• —symptoms develop rapidly, and in severe cases, immediate surgery may be needed
  • —symptoms develop over the course of many months or years
Aortic Valve Insufficiency
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Aortic insufficiency can be caused by:

Sometimes the cause of aortic insufficiency is unknown.

Risk Factors

Factors that may increase your chances of aortic insufficiency include:

  • Family history of aortic insufficiency
  • High blood pressure
  • Use of drugs such as weight loss and appetite suppressant medications


Symptoms of aortic insufficiency include:

  • Shortness of breath with activity
  • Exercise intolerance
  • Lightheadedness
  • Chest pain
  • Heart palpitations
  • Irregular heartbeat— arrhythmia
  • Fainting
  • Difficulty breathing when lying flat


You will be asked about your symptoms and medical history. A physical exam will be done.

Images may be taken of your heart. This can be done with:


Treatment options depend on the severity and history of the valve leakage. It also depends on its effects on the heart’s size and function. Talk with your doctor about the best treatment plan for you.

In chronic and slowly progressive aortic insufficiency, treatment may involve taking medication. Surgery is needed in severe cases.

Depending on your condition, your doctor may schedule routine physical exams and echocardiograms.


Medications cannot fix the valve, but they can be used to treat aortic insufficiency. Medication used may include:

  • Diuretics—to treat high blood pressure and rid the body of excess fluids
  • Calcium channel blockers—to reduce leaking and, in some cases, delay the need for surgery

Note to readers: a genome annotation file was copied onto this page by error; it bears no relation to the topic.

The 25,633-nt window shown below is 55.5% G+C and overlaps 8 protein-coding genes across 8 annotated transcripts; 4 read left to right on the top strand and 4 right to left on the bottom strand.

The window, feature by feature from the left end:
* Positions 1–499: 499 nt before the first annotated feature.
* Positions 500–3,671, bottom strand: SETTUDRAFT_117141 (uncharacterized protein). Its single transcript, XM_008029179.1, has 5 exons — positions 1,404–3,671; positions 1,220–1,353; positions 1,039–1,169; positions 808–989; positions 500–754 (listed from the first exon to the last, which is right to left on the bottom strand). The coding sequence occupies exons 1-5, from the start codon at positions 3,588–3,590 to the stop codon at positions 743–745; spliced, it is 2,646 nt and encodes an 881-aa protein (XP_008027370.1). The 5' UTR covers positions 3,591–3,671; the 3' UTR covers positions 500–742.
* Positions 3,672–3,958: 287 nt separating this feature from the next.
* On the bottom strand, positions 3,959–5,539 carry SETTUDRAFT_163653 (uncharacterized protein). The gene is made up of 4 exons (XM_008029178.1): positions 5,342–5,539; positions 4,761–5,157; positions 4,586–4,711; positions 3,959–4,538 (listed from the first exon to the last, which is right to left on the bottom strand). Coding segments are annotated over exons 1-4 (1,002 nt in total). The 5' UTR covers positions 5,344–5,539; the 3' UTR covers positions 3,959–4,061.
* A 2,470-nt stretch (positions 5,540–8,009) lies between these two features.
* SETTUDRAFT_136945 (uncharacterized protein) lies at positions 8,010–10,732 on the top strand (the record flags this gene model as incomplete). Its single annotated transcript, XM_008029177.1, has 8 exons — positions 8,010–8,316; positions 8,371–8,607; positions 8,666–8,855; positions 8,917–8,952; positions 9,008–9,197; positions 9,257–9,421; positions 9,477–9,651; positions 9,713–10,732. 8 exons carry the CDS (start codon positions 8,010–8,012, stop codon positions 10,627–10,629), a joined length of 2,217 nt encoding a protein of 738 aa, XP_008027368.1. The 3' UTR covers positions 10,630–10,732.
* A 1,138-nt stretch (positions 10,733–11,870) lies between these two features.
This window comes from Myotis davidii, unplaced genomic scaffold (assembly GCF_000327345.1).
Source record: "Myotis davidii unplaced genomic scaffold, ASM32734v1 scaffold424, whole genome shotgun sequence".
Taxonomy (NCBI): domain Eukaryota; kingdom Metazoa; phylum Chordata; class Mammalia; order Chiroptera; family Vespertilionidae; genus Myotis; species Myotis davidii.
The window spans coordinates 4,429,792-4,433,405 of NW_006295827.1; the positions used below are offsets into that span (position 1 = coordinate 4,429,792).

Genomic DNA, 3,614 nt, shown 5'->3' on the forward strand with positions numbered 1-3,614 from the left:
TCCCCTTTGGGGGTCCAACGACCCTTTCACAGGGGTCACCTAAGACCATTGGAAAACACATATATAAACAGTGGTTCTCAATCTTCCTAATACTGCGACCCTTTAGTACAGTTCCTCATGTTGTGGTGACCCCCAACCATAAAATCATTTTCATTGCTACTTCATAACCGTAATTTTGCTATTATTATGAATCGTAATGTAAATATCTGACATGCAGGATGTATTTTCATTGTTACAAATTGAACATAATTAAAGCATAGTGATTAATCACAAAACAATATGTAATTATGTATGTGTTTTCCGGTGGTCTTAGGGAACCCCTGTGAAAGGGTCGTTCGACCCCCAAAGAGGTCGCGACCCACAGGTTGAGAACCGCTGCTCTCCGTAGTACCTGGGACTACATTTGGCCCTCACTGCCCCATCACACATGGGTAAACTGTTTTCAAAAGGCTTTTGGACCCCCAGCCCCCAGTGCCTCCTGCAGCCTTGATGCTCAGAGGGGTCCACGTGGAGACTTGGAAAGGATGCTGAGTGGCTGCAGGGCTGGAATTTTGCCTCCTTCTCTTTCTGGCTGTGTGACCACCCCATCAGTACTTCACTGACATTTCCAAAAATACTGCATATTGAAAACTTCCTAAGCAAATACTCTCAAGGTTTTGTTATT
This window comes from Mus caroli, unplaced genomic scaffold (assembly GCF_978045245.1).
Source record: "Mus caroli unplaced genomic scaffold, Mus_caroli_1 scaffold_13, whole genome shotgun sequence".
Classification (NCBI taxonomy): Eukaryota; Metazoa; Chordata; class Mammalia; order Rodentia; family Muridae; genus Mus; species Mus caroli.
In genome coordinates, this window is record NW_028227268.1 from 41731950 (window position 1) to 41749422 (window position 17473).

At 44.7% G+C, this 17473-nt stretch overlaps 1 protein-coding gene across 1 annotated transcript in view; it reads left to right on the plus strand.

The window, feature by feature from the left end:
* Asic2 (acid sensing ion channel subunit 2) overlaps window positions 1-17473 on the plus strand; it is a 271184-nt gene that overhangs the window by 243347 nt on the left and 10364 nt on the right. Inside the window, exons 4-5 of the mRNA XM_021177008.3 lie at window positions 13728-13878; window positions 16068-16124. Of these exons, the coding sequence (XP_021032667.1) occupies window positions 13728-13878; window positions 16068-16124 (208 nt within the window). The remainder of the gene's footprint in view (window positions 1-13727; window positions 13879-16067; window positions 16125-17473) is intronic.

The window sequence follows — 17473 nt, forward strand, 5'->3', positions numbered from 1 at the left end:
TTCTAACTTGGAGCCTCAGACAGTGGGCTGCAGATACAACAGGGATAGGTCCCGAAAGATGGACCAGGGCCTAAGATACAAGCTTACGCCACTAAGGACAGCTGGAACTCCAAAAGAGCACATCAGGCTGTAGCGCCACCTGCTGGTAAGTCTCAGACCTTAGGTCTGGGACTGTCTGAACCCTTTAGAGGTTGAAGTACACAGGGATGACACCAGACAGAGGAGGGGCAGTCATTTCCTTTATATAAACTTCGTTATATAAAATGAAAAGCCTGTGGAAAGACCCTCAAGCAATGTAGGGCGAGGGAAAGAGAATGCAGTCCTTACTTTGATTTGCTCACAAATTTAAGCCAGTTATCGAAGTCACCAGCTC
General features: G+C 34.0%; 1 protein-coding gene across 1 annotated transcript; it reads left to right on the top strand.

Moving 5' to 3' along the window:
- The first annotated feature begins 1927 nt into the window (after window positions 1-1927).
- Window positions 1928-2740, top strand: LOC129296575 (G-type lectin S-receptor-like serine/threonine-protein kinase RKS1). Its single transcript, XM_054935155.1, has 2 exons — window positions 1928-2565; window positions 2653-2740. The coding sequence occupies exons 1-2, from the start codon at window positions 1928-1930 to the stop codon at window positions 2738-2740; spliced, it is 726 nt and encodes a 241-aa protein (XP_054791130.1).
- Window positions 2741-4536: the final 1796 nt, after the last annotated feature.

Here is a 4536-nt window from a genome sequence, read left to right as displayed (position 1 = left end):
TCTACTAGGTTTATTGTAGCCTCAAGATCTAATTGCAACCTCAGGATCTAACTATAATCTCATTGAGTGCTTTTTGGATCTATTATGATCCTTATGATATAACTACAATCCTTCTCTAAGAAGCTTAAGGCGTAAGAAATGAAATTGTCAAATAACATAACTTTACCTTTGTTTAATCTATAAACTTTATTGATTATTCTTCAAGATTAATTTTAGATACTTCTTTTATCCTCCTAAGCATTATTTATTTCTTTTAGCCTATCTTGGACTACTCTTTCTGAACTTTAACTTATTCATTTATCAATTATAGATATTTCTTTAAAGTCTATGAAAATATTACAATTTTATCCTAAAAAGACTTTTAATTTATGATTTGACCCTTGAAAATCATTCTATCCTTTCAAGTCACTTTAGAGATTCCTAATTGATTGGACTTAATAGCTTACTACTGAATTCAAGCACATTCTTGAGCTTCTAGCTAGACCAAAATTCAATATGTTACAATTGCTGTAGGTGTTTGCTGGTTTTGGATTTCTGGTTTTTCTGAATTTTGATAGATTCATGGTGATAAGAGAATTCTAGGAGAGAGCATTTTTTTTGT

• High blood pressure medications
  • Antibiotics used before dental and surgical procedures to prevent infection

If the condition is rapidly declining, surgery is needed.


There are several open heart surgeries that can fix leaking valves. The type chosen will depend on the valve and the knowledge of the surgeon.


Aortic insufficiency may not be preventable. If you have a family history, talk with your doctor about screening tests.


  • Aortic regurgitation. EBSCO DynaMed Plus website. Available at: http://www.dynamed.com/topics/dmp~AN~T113982/Aortic-regurgitation . Updated September 1, 2017. Accessed September 15, 2017.
  • Coarctation of aorta. EBSCO DynaMed Plus website. Available at: http://www.dynamed.com/topics/dmp~AN~T116066/Coarctation-of-aorta . Updated June 16, 2017. Accessed September 15, 2017.
  • Congenital heart defects. Kids Health—Nemours Foundation website. Available at: http://kidshealth.org/en/parents/congenital-heart-defects.html. Updated April 2015. Accessed September 15, 2017.
  • Explore congenital heart defects. National Heart, Lung, and Blood Institute website. Available at: https://www.nhlbi.nih.gov/health/health-topics/topics/chd. Updated July 1, 2011. Accessed September 15, 2017.
  • Problem: Aortic valve regurgitation. American Heart Association website. Available at: http://www.heart.org/HEARTORG/Conditions/More/HeartValveProblemsandDisease/Problem-Aortic-Valve-Regurgitation%5FUCM%5F450611%5FArticle.jsp#.WbvwebKGNxA. Updated September 7, 2017. Accessed September 15, 2017.